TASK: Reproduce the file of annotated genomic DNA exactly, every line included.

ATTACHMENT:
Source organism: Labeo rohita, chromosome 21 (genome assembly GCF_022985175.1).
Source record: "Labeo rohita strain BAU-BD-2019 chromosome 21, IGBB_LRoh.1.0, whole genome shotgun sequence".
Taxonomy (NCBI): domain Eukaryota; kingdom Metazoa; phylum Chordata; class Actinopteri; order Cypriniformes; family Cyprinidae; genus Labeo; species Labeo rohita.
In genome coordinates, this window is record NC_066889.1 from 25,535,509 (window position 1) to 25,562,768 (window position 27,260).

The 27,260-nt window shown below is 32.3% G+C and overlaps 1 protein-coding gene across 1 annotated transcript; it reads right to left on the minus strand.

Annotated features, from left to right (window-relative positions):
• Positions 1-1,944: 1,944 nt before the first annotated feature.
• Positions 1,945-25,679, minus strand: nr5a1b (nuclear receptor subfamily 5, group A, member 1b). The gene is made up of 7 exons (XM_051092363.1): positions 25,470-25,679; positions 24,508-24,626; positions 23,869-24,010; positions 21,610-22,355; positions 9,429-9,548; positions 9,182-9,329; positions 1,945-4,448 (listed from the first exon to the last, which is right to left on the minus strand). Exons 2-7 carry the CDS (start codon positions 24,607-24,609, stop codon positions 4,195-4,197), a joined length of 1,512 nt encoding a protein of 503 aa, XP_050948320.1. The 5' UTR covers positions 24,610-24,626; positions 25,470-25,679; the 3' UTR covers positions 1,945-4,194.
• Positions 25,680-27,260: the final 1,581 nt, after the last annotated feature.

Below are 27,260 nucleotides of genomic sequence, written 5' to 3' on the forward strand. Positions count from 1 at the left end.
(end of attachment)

Source organism: Labeo rohita, chromosome 21 (genome assembly GCF_022985175.1).
Source record: "Labeo rohita strain BAU-BD-2019 chromosome 21, IGBB_LRoh.1.0, whole genome shotgun sequence".
Taxonomy (NCBI): domain Eukaryota; kingdom Metazoa; phylum Chordata; class Actinopteri; order Cypriniformes; family Cyprinidae; genus Labeo; species Labeo rohita.
In genome coordinates, this window is record NC_066889.1 from 25,535,509 (window position 1) to 25,562,768 (window position 27,260).

The 27,260-nt window shown below is 32.3% G+C and overlaps 1 protein-coding gene across 1 annotated transcript; it reads right to left on the minus strand.

Annotated features, from left to right (window-relative positions):
• Positions 1-1,944: 1,944 nt before the first annotated feature.
• Positions 1,945-25,679, minus strand: nr5a1b (nuclear receptor subfamily 5, group A, member 1b). The gene is made up of 7 exons (XM_051092363.1): positions 25,470-25,679; positions 24,508-24,626; positions 23,869-24,010; positions 21,610-22,355; positions 9,429-9,548; positions 9,182-9,329; positions 1,945-4,448 (listed from the first exon to the last, which is right to left on the minus strand). Exons 2-7 carry the CDS (start codon positions 24,607-24,609, stop codon positions 4,195-4,197), a joined length of 1,512 nt encoding a protein of 503 aa, XP_050948320.1. The 5' UTR covers positions 24,610-24,626; positions 25,470-25,679; the 3' UTR covers positions 1,945-4,194.
• Positions 25,680-27,260: the final 1,581 nt, after the last annotated feature.

Below are 27,260 nucleotides of genomic sequence, written 5' to 3' on the forward strand. Positions count from 1 at the left end.